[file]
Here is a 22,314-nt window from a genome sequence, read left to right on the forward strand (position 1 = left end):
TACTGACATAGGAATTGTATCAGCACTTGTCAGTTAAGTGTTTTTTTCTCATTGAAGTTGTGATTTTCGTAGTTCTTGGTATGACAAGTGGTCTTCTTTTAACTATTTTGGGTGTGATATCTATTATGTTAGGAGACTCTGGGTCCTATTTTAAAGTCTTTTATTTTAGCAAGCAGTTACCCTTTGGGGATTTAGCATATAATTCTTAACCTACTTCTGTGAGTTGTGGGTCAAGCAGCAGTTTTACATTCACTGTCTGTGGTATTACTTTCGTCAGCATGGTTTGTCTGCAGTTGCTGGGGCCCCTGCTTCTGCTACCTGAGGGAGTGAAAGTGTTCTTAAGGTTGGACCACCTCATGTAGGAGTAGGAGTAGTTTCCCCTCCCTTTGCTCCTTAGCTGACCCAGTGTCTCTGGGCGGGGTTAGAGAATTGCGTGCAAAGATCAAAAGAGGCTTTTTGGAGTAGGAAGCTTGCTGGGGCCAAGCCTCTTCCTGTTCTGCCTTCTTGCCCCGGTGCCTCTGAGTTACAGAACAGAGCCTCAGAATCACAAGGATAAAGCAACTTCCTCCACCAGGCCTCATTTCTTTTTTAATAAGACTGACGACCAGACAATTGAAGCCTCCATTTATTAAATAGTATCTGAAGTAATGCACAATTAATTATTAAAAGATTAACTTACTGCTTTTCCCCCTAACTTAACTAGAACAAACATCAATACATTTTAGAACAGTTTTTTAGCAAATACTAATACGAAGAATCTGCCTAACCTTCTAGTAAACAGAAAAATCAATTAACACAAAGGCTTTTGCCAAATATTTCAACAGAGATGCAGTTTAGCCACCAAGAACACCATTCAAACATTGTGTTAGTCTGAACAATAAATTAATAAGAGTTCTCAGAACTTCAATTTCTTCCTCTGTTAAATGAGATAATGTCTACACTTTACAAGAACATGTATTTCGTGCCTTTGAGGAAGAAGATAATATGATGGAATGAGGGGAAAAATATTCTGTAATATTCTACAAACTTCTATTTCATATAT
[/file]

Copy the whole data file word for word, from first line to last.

Here is a 22,314-nt window from a genome sequence, read left to right on the forward strand (position 1 = left end):
TACTGACATAGGAATTGTATCAGCACTTGTCAGTTAAGTGTTTTTTTCTCATTGAAGTTGTGATTTTCGTAGTTCTTGGTATGACAAGTGGTCTTCTTTTAACTATTTTGGGTGTGATATCTATTATGTTAGGAGACTCTGGGTCCTATTTTAAAGTCTTTTATTTTAGCAAGCAGTTACCCTTTGGGGATTTAGCATATAATTCTTAACCTACTTCTGTGAGTTGTGGGTCAAGCAGCAGTTTTACATTCACTGTCTGTGGTATTACTTTCGTCAGCATGGTTTGTCTGCAGTTGCTGGGGCCCCTGCTTCTGCTACCTGAGGGAGTGAAAGTGTTCTTAAGGTTGGACCACCTCATGTAGGAGTAGGAGTAGTTTCCCCTCCCTTTGCTCCTTAGCTGACCCAGTGTCTCTGGGCGGGGTTAGAGAATTGCGTGCAAAGATCAAAAGAGGCTTTTTGGAGTAGGAAGCTTGCTGGGGCCAAGCCTCTTCCTGTTCTGCCTTCTTGCCCCGGTGCCTCTGAGTTACAGAACAGAGCCTCAGAATCACAAGGATAAAGCAACTTCCTCCACCAGGCCTCATTTCTTTTTTAATAAGACTGACGACCAGACAATTGAAGCCTCCATTTATTAAATAGTATCTGAAGTAATGCACAATTAATTATTAAAAGATTAACTTACTGCTTTTCCCCCTAACTTAACTAGAACAAACATCAATACATTTTAGAACAGTTTTTTAGCAAATACTAATACGAAGAATCTGCCTAACCTTCTAGTAAACAGAAAAATCAATTAACACAAAGGCTTTTGCCAAATATTTCAACAGAGATGCAGTTTAGCCACCAAGAACACCATTCAAACATTGTGTTAGTCTGAACAATAAATTAATAAGAGTTCTCAGAACTTCAATTTCTTCCTCTGTTAAATGAGATAATGTCTACACTTTACAAGAACATGTATTTCGTGCCTTTGAGGAAGAAGATAATATGATGGAATGAGGGGAAAAATATTCTGTAATATTCTACAAACTTCTATTTCATATAT